STARS ALIGNED Meaghan Smith

The animator turned singer-songwriter had her
own
dreams.

 

BY JAMIE
GADETTE

 

Meaghan
Smith’s first name is pronounced Mee-gan, something to remember should you ever
chance upon the Canadian chanteuse. Stranger things have happened. In 2007, her
producer Les Cooper randomly bumped into DJ Kid Koala in an Austin bookstore
and handed him Smith’s demo-this after months of hot pursuit by Smith, who’d
pegged Koala as an ideal conduit for her dreamy vintage-meets-modern sound. The
collaboration might still have floundered had Koala’s wife picked another demo
to pop in their car stereo.

 

“So many
things that shouldn’t have happened worked out,” says Smith, an animator who
pursued music full time when her day job wore thin. “I got tired of making
other people’s dreams a reality.”

 

“Other
people” might also include a Halifax radio station that funded Smith’s 2004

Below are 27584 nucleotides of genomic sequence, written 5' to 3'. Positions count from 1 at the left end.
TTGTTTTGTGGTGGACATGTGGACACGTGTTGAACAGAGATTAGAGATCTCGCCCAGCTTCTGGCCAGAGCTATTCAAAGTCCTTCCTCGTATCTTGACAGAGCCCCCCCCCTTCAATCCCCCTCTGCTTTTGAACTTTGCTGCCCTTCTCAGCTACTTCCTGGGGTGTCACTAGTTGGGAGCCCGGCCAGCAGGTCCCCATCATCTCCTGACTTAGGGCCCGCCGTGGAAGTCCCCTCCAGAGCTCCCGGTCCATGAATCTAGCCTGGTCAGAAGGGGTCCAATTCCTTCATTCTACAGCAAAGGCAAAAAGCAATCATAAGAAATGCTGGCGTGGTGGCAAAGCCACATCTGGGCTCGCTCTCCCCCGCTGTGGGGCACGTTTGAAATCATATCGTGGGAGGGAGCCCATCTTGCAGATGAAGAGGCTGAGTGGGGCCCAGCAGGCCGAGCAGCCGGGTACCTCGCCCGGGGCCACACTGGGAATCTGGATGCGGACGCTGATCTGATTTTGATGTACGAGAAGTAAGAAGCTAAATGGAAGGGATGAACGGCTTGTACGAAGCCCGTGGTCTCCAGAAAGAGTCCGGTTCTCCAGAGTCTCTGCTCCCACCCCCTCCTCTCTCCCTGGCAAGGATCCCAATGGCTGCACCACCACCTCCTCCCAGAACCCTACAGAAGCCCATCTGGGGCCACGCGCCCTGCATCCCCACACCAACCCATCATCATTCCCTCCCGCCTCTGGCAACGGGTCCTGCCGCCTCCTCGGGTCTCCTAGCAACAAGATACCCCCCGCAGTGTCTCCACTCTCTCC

debut, an album that all too conveniently fit the station’s format. “It didn’t
turn out like I’d hoped,” Smith says, so she pulled out all the stops and
recorded The Cricket’s Orchestra on
her own dime. “I didn’t think it would go anywhere. I made it as a gift to
myself.”

 

It just so
happened, though, that Smith got the mixes back two days before the Atlantic
Film Festival. And wouldn’t you know it, organizers wanted to use one of her
songs to open all the screenings. In exchange, Smith received a free pass to
the fest where she handed out demos to industry folk. “I really just wanted to
get someone else’s opinion,” she says.

 

Seemingly
endless months later, the venerable Sire label put out The Cricket’s Orchestra, followed
by the EP/DVD, The Cricket’s Quartet,
comprising four tracks plus videos with Smith’s animations. Quartet’s “I Know”
features Kid Koala scratching over a mellotron sample of 30s-era jazz
musicians. It’s a whimsical song emblematic of Smith’s sonic juxtapositions-new
and old; organic and electronic. She’s not simply recreating the past: “No
offense to Michael Buble. That’s just not what I do.”

 

Meanwhile,
Smith’s alt-roots were on display when her cover of the Pixies’ “Here Comes
Your Man” was featured on the soundtrack to the hit film (500) Days of Summer. She’s also become an avid Twitterer, tweeting
on near-daily basis. Will world domination follow? Stay tuned…

 

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